Location: Bio-oils Research2013 Annual Report
1a. Objectives (from AD-416):
Develop life-cycle assessments (LCAs) informed by inputs from multiple landscape scales to evaluate the environmental impacts of land-use change on greenhouse gas emissions, fossil energy demand, and water use.
1b. Approach (from AD-416):
Cooperator will assess the environmental indicators listed above for the proposed processes to convert Brassica crop (rapeseed) to hydrotreated renewable jet (HRJ) fuel. Inputs will be received from each project team across the production chain and LCA results will be communicated frequently back to the Feedstock Development and Biofuel Development project team components. Preliminary LCA data for renewable fuel production will be developed using laboratory or literature data from the project partners. In addition to the process-level data received (attributional inputs), the LCA will also include inputs from indirect effects of the production system, so called consequential inputs that have not been thoroughly investigated for their impacts on the sensitivity of LCAs. The consequential inputs will come from “beyond system boundary” effects captured in the modeling efforts involving EPIC, SWAT, and GTAP on indirect effects that affect water quality and indirect land use change emissions of CO2 and other greenhouse gases. LCA results will be communicated early in the project and continue throughout the four-year program. These communications (inputs to the LCA and LCA results) will help achieve a cohesive and integrated research program and will aid in focusing the research team members on actions to overcome barriers to sustainability and protection of the environment.
3. Progress Report:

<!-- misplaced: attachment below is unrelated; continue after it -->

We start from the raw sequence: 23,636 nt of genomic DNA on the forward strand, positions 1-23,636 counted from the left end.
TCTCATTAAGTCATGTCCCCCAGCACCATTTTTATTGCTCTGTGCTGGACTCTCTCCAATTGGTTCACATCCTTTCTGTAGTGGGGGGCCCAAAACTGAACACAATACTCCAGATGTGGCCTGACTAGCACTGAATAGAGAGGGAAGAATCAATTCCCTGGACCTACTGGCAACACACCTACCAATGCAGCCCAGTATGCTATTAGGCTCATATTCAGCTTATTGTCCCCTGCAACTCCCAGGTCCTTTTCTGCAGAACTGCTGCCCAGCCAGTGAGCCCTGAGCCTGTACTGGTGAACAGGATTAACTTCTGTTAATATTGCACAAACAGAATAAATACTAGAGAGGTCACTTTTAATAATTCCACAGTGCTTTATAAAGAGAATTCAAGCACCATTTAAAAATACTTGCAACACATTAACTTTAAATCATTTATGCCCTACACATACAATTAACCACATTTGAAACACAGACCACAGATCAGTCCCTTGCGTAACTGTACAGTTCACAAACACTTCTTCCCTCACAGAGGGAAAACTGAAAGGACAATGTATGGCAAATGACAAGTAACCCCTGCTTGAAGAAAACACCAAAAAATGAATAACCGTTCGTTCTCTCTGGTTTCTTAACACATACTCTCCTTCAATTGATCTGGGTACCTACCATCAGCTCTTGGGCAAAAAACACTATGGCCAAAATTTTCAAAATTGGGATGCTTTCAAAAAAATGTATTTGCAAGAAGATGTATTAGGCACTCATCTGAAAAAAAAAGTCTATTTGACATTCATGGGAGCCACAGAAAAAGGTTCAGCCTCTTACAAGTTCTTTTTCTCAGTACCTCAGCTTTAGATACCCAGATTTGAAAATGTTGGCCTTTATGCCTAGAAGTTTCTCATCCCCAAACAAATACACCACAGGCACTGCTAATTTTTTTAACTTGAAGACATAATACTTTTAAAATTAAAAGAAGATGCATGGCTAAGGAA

Work under this agreement was conducted under the funded National Institute of Food and Agriculture (NIFA) Biomass Research and Development Initiative (BRDI) grant for the development of hydrotreated renewable jet (HRJ) fuel from brasssica rotations in the wheat belt of the western U.S. ARS scientists in the Bio-Oils Research Unit at the USDA-ARS National Center for Agricultural Utilization Research, Peoria, Illinois, are engaged in research to develop renewable jet fuel from brassica, as well as analyzing germplasm and conducting seed oil processing research for this effect. The work under this agreement is specifically directed toward the development of a "cradle to grave" life cycle assessment (LCA) for the development of HRJ fuel from brassica in rotation with wheat. The research first evaluated regional differences in nitrous oxide (N2O) emissions, one of the main contributors to greenhouse gas (GHG) emissions in the brassica HRJ fuel pathway. The Roundtable on Sustainable Biofuels (RSB) method was used in order to model variations in GHG emission for N2O emissions in several counties in 10 U.S. states (California, Kansas, Montana, North Dakota, Nebraska, Oklahoma, Oregon, Texas, South Dakota, and Washington) and those results were compared to the Intergovernmental Panel on Climate Change (IPCC) “Tier I” guidelines. In this study, rapeseed was assumed to be cultivated as a rotation crop with wheat according to the rotation schedule planned for in this project. The nitrogen (N) fertilizer application rate, N fertilizer type, and rapeseed yield were maintained to be the same in each state in order to compare and contrast the RSB and IPCC methods for N2O emissions. The RSB-calculated N2O emissions varied across the U.S. rapeseed cultivation regions, though regional variations resulting from ammonia (NH3) volatilization and nitrate leaching were very small, in the range of 0.72-0.73 kg N2O Mg-1 seed, which was lowest in NE and highest in OR. The N2O emissions results from the IPCC method were the same for all the sites, at 0.87 kg N2O Mg-1 seed. The sensitivity analysis of rapeseed yield at ±500 kg ha-1 was conducted assuming constant fertilizer inputs in order to estimate the influence of yield on N2O emissions. The N2O emissions from the RSB and IPCC methods were increased by 17-18% with decreased yield and reduced by 12-13% with increased yield. Secondly, we focused on a preliminary analysis of GHG emissions baseline of rapeseed HRJ fuel due to regional variation in N2O emissions using the displacement allocation. The data inputs of cultivation, oil extraction, HRJ fuel conversion, transportation, and combustion were mostly taken from the Greenhouse Gases, Regulated Emissions, and Energy Use in Transportation (GREET) model, a well-known biofuel pathway LCA tool published by the Argonne National Laboratory. The preliminary GHG emissions baseline of rapeseed HRJ fuel using the RSB method were in the range 42.66-42.97 g CO2 eq/MJ, which achieved the GHG savings of greater than 50% compared to conventional jet fuel for multiple regional sites. Conversely, the GHG emissions from the IPCC method were the same for all locations, and slightly under the GHG saving threshold of 50%. This research is calculating direct land use change (dLUC) emissions of GHGs which was measured as changes in soil organic carbon (SOC) stocks due to various management practices in 10 U.S. states using the IPCC guidelines (approach 2) applied for wheat-rapeseed crop rotation every three years. These preliminary results showed that high wheat residue left on the field without tillage practice had the best result for increasing soil carbon stocks.